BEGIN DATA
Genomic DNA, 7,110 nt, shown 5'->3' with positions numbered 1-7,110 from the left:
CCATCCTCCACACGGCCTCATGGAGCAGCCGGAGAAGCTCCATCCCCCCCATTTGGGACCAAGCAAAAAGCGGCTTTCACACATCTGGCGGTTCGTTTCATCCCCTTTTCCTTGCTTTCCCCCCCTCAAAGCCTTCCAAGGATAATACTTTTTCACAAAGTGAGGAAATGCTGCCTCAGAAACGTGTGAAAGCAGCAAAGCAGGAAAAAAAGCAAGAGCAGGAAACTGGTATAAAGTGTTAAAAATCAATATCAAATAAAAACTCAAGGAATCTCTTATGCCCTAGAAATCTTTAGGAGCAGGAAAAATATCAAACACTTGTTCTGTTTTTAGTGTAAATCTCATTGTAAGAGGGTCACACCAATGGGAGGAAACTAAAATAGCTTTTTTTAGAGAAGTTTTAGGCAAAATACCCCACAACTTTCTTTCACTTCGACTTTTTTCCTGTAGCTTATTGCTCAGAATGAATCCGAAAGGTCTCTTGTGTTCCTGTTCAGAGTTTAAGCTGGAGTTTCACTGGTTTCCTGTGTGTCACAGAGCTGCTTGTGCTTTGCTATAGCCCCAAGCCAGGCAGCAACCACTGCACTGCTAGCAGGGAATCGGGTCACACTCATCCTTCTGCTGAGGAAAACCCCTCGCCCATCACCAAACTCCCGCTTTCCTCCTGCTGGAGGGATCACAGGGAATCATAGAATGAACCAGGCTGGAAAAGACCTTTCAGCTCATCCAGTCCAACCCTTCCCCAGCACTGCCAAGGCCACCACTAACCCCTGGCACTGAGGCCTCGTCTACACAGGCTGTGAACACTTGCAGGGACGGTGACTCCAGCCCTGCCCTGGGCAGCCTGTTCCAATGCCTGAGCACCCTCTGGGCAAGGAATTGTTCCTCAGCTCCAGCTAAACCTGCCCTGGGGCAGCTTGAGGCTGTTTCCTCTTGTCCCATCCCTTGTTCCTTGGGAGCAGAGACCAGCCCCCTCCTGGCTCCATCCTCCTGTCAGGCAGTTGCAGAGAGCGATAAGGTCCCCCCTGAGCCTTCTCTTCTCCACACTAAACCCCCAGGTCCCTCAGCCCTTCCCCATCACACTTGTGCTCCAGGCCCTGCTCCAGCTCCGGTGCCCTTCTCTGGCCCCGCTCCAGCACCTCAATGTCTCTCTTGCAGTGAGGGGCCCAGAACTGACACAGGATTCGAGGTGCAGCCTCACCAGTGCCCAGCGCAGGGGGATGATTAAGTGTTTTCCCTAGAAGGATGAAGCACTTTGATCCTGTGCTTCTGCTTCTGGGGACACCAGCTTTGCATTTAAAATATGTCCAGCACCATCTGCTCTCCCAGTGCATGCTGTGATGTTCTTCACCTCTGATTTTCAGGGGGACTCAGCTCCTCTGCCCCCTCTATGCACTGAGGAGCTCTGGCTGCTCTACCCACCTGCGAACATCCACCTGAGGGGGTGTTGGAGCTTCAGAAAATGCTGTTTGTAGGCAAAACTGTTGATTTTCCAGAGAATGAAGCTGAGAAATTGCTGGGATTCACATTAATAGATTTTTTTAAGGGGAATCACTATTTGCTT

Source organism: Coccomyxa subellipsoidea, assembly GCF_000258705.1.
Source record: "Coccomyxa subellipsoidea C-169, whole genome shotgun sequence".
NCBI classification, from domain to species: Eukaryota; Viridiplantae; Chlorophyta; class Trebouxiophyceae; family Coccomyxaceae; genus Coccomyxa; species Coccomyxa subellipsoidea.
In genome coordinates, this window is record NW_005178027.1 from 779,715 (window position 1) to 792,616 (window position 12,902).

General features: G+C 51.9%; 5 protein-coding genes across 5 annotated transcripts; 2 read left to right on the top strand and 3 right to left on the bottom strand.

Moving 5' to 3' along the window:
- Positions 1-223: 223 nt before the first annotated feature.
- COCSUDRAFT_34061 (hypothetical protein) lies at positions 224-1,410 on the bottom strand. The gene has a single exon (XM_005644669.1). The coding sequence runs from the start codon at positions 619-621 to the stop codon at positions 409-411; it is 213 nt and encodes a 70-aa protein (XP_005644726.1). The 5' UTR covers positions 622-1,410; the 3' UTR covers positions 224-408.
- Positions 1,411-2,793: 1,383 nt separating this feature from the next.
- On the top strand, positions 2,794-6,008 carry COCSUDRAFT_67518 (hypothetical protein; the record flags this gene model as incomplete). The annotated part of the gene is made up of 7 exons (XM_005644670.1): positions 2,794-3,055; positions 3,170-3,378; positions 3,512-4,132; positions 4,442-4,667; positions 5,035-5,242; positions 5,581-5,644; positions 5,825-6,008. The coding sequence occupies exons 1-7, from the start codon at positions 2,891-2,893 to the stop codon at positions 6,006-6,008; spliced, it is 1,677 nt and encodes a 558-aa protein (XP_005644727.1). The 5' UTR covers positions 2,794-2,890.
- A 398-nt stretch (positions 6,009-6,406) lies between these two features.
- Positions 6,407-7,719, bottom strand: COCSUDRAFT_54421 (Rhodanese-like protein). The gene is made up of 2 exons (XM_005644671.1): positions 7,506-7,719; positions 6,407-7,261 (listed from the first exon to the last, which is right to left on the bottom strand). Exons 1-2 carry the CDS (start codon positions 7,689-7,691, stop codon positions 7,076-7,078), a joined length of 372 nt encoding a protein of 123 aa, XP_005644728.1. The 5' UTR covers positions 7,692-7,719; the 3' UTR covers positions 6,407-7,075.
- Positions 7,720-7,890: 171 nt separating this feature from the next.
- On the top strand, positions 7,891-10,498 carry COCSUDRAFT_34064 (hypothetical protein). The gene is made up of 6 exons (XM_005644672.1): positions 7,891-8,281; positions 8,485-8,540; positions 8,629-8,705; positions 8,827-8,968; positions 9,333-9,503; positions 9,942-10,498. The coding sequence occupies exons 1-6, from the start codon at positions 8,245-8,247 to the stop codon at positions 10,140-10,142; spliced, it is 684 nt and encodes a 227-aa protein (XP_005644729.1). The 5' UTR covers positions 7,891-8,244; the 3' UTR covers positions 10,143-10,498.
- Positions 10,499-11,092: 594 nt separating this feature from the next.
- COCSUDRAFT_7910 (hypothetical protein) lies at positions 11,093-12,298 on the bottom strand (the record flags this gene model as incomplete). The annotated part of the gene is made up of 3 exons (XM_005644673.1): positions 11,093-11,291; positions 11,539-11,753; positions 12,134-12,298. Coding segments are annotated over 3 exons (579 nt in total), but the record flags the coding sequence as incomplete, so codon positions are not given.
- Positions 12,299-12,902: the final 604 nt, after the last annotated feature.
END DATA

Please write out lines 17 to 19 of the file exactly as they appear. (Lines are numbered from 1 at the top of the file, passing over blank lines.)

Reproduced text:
- Positions 10,499-11,092: 594 nt separating this feature from the next.
- COCSUDRAFT_7910 (hypothetical protein) lies at positions 11,093-12,298 on the bottom strand (the record flags this gene model as incomplete). The annotated part of the gene is made up of 3 exons (XM_005644673.1): positions 11,093-11,291; positions 11,539-11,753; positions 12,134-12,298. Coding segments are annotated over 3 exons (579 nt in total), but the record flags the coding sequence as incomplete, so codon positions are not given.
- Positions 12,299-12,902: the final 604 nt, after the last annotated feature.